British counter-terrorism police say they have thwarted an active plot after a woman was shot during an armed raid on a house in north London in the second major security operation in the British capital in the space of a few hours.
Armed counter-terrorism officers using tear gas stormed a house in the Willesden area of the capital on Thursday evening which had been under surveillance, shooting a woman in her 20s.
She is said to be in a serious but stable condition in hospital.
Asked if police had foiled an active plot, Neil Basu, Senior National Coordinator for Counter Terrorism Policing, replied: "Yes".
In a separate incident only hours earlier, a man was arrested carrying at least three knives near Prime Minister Theresa May's office in Westminster during another operation by armed counter-terrorism police.
The 27-year-old, who was being monitored by British intelligence agents and police, remains in custody.
"Due to these arrests that we have made, I believe that we have contained the threats that they posed," said Basu, adding it had been "an extraordinary day in London".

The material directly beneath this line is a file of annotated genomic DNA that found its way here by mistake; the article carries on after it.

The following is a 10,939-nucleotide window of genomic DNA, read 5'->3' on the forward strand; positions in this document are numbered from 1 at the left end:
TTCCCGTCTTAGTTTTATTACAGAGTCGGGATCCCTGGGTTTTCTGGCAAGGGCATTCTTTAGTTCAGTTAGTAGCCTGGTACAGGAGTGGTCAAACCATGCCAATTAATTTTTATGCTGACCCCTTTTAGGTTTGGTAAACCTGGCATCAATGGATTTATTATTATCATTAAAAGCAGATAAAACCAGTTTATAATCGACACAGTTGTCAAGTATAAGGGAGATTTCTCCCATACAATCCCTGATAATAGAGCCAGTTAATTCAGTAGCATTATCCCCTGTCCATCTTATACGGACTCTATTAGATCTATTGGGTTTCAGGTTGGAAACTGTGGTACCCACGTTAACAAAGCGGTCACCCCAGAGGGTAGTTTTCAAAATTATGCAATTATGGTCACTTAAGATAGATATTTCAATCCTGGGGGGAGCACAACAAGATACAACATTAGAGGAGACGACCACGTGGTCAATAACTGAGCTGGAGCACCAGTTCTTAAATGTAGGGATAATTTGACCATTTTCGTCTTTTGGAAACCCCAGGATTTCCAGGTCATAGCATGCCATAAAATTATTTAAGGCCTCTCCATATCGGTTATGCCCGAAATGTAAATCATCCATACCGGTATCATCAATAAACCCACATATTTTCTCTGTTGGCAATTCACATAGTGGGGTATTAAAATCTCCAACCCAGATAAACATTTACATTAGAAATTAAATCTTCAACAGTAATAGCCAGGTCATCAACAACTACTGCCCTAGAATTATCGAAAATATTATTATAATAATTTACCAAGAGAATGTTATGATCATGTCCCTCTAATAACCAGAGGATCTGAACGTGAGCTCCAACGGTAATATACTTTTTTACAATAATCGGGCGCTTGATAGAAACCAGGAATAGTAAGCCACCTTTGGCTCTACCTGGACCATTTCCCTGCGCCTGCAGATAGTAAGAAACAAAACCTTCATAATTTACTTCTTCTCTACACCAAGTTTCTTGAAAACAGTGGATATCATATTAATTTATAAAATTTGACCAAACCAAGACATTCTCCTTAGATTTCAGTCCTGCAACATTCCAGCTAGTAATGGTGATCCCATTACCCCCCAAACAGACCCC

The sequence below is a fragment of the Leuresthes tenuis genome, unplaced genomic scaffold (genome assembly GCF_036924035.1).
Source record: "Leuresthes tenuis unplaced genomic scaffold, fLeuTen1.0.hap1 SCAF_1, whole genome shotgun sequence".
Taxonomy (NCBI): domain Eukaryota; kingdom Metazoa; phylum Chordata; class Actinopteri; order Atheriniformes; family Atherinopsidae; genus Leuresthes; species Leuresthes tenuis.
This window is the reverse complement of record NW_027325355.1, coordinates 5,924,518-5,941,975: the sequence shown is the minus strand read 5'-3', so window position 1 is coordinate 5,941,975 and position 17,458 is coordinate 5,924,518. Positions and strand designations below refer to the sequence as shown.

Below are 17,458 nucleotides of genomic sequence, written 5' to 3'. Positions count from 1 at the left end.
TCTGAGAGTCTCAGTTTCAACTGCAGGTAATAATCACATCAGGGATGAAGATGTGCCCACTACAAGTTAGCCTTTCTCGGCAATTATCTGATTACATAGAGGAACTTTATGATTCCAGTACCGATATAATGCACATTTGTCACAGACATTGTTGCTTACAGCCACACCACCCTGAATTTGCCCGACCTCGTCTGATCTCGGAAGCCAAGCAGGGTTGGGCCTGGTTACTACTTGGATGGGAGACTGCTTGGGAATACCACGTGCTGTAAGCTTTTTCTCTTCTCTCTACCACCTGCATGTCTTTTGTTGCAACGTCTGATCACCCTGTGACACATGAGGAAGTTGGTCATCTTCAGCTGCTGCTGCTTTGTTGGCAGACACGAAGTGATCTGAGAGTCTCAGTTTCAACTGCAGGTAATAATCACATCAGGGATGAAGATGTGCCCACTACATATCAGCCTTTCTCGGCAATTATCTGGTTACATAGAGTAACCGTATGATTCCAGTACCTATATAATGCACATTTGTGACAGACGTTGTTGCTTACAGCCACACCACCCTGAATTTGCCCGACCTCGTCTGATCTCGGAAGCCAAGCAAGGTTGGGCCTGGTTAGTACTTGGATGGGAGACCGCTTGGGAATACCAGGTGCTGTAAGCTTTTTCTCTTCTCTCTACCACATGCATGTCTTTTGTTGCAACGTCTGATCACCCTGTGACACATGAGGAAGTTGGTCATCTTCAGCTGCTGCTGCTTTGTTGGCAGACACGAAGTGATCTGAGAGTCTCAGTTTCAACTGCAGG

Both incidents occurred just over a month after a British-born convert to Islam ploughed a car into pedestrians on Westminster Bridge, killing four people, before stabbing to death a police officer who was in the grounds of parliament. The man responsible, Khalid Masood, was shot dead at the scene.
Basu said six people had been arrested in the Willesden operation, five at the house and another in Kent, in southeast England.
The shot woman has not been arrested and Basu said her condition was being closely monitored and the independent police watchdog had been informed.
"The armed entry was necessary due to the nature of the intelligence we were dealing with and involved armed officers firing CS gas into the address," Basu said. Searches at three houses were continuing, he added.
Meanwhile police are continuing to question the bearded man dressed in black who was detained in a dramatic stop-and-search operation on Parliament Street, a stone's throw from the parliament building, May's office and government departments.
No one was injured in the incident and photographs showed three knives on the ground where he was arrested.
Basu said the man was being questioned on suspicion of terrorism offences and two properties were being searched in connection with the investigation.
Since August 2014, Britain has been on its second-highest alert level of "severe", meaning an attack by militants is considered highly likely.
Senior officers said the security services had thwarted 13 terrorism attempts in the last four years shortly before the deadly Westminster Bridge incident.
"Activity continues around the clock to identify and stop these threats and we are making arrests on a near daily basis," Basu said.